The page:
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Visa liberalisation: Commission reports on the continued fulfilment of requirements by the Western Balkans and Eastern Partnership countries

On 10 of July Commission reported on the assessment of the fulfilment of the visa liberalisation requirements by Albania, Bosnia and Herzegovina, Montenegro, North Macedonia and Serbia, as well as Georgia, Moldova and Ukraine. The report concluded that the countries concerned continue to meet the visa liberalisation requirements, and that visa-free movement continues to bring positive economic, social and cultural benefits to EU Member States and partner countries. The report focuses in detail on specific areas of security and migration where further action is needed.

Migration, asylum and border management: all countries assessed continue to take measures to address irregular migration and border protection challenges. Coordination between border authorities and cooperation on readmission and return with all Western Balkan and Eastern Partnership countries remains positive. The overwhelming majority of citizens from the visa-free countries are bona fide travellers with legitimate grounds to travel to the EU. However, further efforts are needed to address ongoing concerns, including through targeted information campaigns on the rights and obligations of visa-free travel.

Public order and security: all countries continued to take measures to prevent and fight against organised crime, including through operational cooperation with Member States' law enforcement authorities. The bilateral arrangements to implement the EU-Western Balkans Joint Action Plan on Counter-Terrorism are an important milestone in addressing key priority areas, including the prevention of all forms of radicalisation and violent extremism, and challenges posed by returning foreign terrorist fighters and their families. However, further efforts are needed to address security concerns due to crime-related challenges, especially in the field of organised crime groups.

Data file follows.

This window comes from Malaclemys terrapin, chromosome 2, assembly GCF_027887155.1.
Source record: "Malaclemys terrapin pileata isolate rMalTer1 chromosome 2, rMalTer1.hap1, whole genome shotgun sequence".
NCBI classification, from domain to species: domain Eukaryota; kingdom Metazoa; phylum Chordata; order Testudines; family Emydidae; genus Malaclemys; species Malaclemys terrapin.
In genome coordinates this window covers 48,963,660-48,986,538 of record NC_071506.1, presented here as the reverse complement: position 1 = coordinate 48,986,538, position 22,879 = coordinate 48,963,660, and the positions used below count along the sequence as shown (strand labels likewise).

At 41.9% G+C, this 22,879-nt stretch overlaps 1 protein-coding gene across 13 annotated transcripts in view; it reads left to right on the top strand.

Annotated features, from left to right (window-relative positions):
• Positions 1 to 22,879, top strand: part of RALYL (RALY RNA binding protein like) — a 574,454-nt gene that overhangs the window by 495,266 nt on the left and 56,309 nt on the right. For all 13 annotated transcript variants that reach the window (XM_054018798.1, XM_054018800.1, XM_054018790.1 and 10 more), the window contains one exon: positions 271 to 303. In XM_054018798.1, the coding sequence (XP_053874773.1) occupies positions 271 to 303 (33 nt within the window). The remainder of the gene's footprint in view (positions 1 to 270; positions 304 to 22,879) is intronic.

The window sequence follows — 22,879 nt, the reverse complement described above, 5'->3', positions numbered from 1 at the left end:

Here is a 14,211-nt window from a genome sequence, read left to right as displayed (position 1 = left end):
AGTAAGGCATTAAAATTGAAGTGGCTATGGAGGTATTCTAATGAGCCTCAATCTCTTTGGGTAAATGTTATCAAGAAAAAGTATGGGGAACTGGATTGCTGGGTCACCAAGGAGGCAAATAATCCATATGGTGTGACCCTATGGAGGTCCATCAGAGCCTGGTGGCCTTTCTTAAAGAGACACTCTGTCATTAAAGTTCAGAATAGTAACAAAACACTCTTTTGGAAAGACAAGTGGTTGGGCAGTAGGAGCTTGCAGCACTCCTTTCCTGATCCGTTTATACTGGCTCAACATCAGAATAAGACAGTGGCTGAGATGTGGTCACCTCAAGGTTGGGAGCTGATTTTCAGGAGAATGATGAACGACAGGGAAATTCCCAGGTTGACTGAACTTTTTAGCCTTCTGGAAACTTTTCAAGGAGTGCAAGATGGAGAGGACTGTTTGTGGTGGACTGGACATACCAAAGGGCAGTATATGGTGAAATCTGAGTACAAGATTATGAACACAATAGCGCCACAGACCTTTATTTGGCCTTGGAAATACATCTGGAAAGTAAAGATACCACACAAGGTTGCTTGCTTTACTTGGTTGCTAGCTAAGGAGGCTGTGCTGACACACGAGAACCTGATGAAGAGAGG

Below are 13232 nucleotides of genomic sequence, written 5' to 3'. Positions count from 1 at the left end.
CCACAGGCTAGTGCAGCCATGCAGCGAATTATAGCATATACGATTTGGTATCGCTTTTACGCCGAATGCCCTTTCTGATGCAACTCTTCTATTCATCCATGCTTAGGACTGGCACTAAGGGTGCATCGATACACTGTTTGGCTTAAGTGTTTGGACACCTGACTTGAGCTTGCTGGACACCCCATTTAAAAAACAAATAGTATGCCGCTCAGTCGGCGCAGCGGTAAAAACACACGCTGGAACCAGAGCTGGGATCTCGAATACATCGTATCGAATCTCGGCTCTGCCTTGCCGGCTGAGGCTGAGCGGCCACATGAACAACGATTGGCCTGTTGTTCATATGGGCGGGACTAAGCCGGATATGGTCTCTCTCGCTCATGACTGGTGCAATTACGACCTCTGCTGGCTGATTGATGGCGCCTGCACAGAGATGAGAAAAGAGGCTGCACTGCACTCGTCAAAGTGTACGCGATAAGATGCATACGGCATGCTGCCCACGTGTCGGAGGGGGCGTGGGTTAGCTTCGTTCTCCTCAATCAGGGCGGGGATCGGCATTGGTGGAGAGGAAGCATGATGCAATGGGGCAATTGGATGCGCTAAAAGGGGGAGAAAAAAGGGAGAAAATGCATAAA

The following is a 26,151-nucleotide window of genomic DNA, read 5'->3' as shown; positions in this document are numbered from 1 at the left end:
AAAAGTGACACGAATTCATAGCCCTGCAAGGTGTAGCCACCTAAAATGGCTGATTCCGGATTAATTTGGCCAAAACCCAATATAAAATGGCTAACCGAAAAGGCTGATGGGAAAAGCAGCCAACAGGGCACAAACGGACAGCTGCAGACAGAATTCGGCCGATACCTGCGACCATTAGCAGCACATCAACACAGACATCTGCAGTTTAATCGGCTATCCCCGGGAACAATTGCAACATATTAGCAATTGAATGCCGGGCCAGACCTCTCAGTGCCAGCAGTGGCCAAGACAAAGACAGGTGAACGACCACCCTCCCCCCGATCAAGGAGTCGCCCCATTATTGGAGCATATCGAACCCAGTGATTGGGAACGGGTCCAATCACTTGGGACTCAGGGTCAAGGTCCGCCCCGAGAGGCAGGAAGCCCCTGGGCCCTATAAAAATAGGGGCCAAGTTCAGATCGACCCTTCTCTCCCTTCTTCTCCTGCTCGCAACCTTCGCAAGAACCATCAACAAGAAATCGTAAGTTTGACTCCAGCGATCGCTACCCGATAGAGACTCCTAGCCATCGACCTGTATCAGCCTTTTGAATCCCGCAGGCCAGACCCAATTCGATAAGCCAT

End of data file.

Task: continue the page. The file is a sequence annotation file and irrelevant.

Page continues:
The report follows up on the Commission's obligation under the Strengthened Visa Suspension Mechanism, adopted in March 2017, to monitor the continuous fulfillment of visa liberalisation requirements by third countries and to report to the European Parliament and the Council at least once a year. Today's report is the third under the Visa Suspension Mechanism, following the First Visa Suspension Mechanism Report of December 2017 and Second Visa Suspension Mechanism Report issued in December 2018. Data from this report relates to the 2019 calendar year and first half of 2020. Overall, the visa-free travel scheme has fulfilled its purpose: it has strengthened people-to-people contact between the Western Balkans and Eastern Partnership countries and the EU, including with diaspora communities in the Member States, enhanced business opportunities and cultural exchanges, and enabled the visa-free countries' citizens to get to know the EU better.The assessment of the visa liberalisation benchmarks applies to countries that have successfully concluded visa liberalisation dialogues according to relevant action plans and roadmaps, i.e. some Western Balkan and Eastern Partnership countries. The report focuses on the areas where further work is necessary to achieve sustainable progress. Visa-free travel for citizens of Montenegro, Serbia and North Macedonia has been in place since December 2009. For citizens of Albania and Bosnia and Herzegovina, visa-free travel is possible since the end of 2010. For Moldova visa-free travel entered into force in April 2014, for Georgia in March 2017 and for Ukraine in June 2017.

Source: https://ec.europa.eu/commission/presscorner/detail/en/ip_20_1327

 

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